How to Crush Your Retirement Savings Goals

It's only natural I follow up my "Don't Save for Retirement" blog post with a one on how to crush your retirement savings goals. I hope your goals includes a retirement savings goal. Whether you plan to save 15%, or max out your 401k and/or IRA, you should have a retirement savings goal you are working towards. The typical way people go about attacking their goal is taking the amount they want to save, and dividing it by the number of pay periods in the year. I'll show you a different and more effective way to do it.

If your budget is anything like mine, some months are more expensive than others. No matter how much I save and prepare throughout the year for Christmas, December always ends up being an expensive month. In contrast, January is one of the least expensive months in the year. I typically don’t take any vacations the first few months of the year, and I start off the year with intense motivation to accomplish my goals.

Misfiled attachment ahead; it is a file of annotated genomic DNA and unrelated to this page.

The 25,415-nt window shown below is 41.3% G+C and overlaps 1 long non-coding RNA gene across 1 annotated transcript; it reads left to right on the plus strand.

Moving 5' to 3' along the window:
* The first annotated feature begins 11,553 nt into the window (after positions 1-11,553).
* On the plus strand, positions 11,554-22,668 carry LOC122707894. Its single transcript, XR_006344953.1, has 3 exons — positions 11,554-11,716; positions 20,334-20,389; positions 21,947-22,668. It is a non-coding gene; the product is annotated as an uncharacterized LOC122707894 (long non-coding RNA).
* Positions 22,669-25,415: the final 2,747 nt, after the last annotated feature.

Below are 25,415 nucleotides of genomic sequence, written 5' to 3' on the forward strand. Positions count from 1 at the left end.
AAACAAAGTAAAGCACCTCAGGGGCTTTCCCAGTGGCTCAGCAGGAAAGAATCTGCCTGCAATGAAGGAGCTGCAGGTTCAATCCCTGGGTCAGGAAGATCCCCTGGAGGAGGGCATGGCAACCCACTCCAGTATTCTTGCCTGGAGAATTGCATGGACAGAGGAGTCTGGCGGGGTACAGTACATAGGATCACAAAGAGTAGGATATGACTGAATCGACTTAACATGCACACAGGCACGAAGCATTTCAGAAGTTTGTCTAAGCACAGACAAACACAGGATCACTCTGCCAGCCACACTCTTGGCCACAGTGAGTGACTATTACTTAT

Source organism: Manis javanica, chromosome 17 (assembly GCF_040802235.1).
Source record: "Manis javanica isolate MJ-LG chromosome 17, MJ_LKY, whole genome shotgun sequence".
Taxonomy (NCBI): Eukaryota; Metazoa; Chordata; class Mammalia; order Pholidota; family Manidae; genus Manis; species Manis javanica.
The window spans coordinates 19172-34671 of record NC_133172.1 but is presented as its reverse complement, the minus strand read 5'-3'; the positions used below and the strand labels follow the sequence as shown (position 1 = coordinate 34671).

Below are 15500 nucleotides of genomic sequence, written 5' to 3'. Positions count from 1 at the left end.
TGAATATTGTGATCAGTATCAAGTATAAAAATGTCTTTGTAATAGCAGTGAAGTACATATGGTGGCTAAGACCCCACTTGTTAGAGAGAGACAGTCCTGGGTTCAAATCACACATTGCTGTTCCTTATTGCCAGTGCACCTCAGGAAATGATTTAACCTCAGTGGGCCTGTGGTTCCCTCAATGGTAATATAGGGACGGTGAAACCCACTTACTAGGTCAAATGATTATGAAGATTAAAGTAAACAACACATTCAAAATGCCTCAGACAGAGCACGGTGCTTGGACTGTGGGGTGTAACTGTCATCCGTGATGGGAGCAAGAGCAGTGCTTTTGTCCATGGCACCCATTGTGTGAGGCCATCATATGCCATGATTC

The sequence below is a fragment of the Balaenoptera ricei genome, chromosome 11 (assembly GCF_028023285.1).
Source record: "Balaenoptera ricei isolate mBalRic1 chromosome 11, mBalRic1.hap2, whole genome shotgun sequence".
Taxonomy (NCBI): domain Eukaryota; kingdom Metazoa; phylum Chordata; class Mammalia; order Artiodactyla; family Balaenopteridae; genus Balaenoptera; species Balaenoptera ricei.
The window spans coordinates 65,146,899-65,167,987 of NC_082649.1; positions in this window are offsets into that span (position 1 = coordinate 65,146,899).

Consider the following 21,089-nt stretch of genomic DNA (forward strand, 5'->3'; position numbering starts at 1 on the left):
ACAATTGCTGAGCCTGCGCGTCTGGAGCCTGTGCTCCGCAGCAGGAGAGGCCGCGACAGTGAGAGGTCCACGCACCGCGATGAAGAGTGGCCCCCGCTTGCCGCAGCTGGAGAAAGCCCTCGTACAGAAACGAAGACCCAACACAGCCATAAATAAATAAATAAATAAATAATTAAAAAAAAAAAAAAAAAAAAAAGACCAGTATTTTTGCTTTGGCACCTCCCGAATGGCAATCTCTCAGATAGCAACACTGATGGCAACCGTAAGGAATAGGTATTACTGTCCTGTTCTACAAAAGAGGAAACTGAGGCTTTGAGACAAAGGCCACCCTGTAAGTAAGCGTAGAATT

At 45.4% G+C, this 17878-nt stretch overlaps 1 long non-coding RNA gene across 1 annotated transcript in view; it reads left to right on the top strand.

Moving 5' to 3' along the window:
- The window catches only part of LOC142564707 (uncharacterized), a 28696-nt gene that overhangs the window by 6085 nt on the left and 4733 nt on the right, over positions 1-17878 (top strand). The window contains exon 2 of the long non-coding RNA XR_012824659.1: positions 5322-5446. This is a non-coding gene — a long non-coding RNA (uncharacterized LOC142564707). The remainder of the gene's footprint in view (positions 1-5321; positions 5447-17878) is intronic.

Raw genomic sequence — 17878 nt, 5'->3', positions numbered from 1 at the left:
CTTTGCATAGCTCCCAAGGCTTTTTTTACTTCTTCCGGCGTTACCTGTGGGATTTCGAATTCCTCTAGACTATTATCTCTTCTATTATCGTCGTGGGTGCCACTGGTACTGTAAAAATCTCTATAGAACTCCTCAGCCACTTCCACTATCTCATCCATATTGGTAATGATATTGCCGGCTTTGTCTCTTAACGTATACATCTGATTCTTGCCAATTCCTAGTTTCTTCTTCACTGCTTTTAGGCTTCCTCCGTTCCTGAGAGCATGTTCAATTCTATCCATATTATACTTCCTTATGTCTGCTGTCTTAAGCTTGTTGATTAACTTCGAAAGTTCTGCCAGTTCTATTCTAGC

Spreading contributions out evenly throughout the year wastes all that extra motivation! Rather than waste the motivation, I thought, "surely, there must be a better way." And then, KAPOW!, I got inspired. I thought, why not front-load my contributions.

 I can front-load a washing machine, so why not front-load my retirement accounts.

I can front-load a washing machine, so why not front-load my retirement accounts.

Automation has its benefits, but it can also cause us to be complacent about our savings. Automation is a double-edged sword when it comes to complacency. On the plus side, automation prevents you from having to think whether or not, and how much you want to save each paycheck. On the downside, automation can cause you to settle and not push yourself to save more, even if your expenses are lower in a given month.

Step one in front-loading is nailing down your goal. Maybe this is the first year you max out your IRA or 401k. Maybe you want to bump your savings rate from 10% to 20%. If you set a percentage based goal, convert the percentage to a dollar amount, and vice versa. For example, if your goal is to save 20% this year, and you make $50,000, multiply 20% by $50,000. Your 20% goal is $10,000. You should know your goal in both percentage and dollar terms.